# Numerical problems with gradient descent

I'm trying to implement a simple neural network for classification (multi-class) as an exercise (written in C). During gradient descent, the weights and biases quickly get out of control and the gradient becomes infinite.

I haven't been able to find any discussion of such problems (vanishing gradients is kind of the opposite).

To be more specific, for testing I use a very simple network with 1 hidden layer and sigmoid as activation function. For the output layer I use softmax and logarithmic loss.

The issue as I see it is that when an output activation is very small, for the derivative of the loss I basically get 1 / <very_small number> and this leads to an enormous gradient.

Am I doing something wrong in terms of network architecture? What is the typical way to deal with such problems?

• have you tried to search "exploding gradients"? It's a well known issue along with vanishing gradients. Most of the time both problems comes from the weight initialization, what strategy are you using for that? Aug 1, 2022 at 12:34
• @EdoardoGuerriero I'm using random values in [-1, 1]. I didn't know the term "exploding gradients", I'll check what info I can find, thanks. Aug 1, 2022 at 14:08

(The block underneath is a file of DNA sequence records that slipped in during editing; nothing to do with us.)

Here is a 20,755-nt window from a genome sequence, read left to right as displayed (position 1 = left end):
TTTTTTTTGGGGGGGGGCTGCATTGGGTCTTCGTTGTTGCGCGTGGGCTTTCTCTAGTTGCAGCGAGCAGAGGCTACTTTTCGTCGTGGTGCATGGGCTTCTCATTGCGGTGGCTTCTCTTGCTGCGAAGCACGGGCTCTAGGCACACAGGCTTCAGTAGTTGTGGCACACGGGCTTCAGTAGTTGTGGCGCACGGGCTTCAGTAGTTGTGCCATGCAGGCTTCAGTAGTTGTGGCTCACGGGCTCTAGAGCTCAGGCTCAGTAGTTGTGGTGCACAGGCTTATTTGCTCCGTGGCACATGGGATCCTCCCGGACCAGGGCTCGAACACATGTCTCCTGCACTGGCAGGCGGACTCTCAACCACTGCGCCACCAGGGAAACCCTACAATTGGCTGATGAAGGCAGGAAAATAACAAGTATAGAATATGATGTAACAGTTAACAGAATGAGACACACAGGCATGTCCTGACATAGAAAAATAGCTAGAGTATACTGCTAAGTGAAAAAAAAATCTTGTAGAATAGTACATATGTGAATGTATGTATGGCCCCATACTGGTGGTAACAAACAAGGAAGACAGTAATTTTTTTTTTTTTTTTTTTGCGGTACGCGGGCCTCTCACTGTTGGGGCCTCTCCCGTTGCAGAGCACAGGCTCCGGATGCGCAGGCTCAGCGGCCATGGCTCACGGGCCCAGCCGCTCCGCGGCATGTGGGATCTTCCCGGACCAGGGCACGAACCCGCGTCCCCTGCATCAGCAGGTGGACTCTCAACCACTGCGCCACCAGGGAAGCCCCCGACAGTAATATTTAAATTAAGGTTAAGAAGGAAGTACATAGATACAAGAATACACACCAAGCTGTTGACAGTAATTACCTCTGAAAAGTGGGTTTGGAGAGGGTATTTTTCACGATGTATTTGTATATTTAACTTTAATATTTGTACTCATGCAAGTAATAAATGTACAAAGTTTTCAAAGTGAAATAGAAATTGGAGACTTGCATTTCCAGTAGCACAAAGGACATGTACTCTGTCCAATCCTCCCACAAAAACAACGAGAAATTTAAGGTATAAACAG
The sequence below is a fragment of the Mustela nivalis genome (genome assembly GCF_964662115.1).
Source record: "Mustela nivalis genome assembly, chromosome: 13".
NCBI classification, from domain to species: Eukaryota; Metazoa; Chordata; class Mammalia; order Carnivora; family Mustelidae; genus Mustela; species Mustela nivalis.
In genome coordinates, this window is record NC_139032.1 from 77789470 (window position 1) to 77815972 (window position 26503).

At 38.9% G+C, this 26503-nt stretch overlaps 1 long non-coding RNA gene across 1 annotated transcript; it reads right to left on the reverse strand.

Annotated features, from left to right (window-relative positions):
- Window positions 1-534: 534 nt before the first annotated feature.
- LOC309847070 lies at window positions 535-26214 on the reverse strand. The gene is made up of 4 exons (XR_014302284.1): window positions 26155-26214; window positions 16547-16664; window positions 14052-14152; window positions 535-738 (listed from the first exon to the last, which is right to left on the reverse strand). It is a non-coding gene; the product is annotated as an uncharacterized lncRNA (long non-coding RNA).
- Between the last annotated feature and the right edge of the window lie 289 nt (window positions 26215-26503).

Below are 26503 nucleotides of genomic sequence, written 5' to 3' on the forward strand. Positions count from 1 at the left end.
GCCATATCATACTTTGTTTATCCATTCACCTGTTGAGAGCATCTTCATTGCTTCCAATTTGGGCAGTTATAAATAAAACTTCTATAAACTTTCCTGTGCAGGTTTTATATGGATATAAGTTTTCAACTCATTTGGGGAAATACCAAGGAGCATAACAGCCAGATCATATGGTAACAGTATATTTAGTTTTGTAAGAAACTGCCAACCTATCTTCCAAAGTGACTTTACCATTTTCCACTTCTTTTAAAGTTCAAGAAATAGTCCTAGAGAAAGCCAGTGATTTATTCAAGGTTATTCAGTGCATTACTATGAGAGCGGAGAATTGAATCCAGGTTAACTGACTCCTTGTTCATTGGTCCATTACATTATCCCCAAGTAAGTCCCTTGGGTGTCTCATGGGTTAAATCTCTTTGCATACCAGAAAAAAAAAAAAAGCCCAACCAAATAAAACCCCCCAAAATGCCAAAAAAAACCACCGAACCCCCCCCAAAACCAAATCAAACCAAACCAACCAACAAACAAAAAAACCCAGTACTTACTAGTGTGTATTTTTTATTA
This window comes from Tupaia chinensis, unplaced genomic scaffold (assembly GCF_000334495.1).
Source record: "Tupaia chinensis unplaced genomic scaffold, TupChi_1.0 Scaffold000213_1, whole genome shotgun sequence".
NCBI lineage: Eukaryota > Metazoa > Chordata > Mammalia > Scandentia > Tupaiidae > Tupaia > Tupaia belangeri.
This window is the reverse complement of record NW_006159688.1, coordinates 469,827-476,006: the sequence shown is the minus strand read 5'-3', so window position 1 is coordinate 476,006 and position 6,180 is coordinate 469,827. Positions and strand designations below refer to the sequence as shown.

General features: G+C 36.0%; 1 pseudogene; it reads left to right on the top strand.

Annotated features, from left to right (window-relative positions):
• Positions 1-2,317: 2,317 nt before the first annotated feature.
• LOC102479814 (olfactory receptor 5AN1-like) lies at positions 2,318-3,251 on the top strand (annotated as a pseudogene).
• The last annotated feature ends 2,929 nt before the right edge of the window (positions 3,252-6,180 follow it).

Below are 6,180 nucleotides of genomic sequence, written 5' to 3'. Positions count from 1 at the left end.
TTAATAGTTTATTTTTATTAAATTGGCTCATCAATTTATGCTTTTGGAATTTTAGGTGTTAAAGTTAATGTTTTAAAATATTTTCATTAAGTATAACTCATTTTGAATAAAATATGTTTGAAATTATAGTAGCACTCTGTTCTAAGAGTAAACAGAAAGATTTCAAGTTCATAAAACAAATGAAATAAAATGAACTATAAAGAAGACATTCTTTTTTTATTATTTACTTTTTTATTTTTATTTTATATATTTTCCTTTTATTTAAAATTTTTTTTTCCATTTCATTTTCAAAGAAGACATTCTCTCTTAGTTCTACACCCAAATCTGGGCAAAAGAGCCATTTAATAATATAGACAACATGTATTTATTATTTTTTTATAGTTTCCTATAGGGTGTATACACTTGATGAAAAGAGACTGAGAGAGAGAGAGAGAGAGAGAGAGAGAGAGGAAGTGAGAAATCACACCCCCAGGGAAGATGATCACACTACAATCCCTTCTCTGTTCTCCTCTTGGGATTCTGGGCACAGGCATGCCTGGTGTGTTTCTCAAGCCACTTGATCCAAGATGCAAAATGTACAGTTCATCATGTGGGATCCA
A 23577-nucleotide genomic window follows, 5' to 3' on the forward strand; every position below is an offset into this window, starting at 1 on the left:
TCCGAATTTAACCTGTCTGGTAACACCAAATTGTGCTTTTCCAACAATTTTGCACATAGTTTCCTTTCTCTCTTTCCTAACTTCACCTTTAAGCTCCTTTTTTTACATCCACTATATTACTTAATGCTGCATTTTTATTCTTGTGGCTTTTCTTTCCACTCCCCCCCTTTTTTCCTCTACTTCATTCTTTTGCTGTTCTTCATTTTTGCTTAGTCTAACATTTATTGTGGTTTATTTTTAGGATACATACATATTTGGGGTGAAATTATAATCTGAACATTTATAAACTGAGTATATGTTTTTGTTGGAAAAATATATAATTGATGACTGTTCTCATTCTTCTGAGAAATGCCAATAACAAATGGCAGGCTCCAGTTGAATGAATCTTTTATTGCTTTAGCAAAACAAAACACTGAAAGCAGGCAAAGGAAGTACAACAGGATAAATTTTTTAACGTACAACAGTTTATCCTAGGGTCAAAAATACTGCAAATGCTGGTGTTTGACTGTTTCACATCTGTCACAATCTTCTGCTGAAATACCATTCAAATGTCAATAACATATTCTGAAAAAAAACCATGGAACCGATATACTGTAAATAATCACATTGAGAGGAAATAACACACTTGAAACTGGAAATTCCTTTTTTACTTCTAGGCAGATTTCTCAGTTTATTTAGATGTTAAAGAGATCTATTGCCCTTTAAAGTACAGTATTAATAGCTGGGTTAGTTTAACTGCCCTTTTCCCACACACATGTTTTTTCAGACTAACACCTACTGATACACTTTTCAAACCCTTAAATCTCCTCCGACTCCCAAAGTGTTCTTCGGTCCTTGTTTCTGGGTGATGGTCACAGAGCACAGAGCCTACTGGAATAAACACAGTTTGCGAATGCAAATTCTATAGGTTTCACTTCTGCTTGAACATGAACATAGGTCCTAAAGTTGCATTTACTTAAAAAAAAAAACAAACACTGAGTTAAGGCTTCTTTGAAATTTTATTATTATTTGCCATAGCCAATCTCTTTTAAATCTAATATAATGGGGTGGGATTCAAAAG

• highly chances that your problem comes from the initialization. Usually the weights are positive defined, and you should go for values with mean of lower magnitude, like 0.05. Uniform or normal distributions are fine, but check also xavier and kaiming initialization. Aug 1, 2022 at 15:00

## 1 Answer

You're describing exploding gradients, which as you noted is the opposite issue of vanishing gradients. Both these problems arise from the process of propagating and backpropagating activations/errors through the network. The intuition is that repeated multiplications of numbers less than 1 rapidly leads to a product of 0, while repeated multiplications of numbers greater than 1 rapidly leads to a product which tends to infinity.

The number of matrix multiplications you need to perform increases with the number of layers, which is why this tends to be a problem with deeper networks. In particular, recurrent neural networks are infamously susceptible to vanishing/exploding gradients as a result of propagating through each layer multiple times corresponding to each time step.

Careful choice of activation functions, proper weight initialization, and gradient clipping are the standard ways to address this problem, though more specialized solutions can arise depending on the context (for example, for RNNs, entirely new types of neurons, LSTMs and GRUs, were developed to address the issue).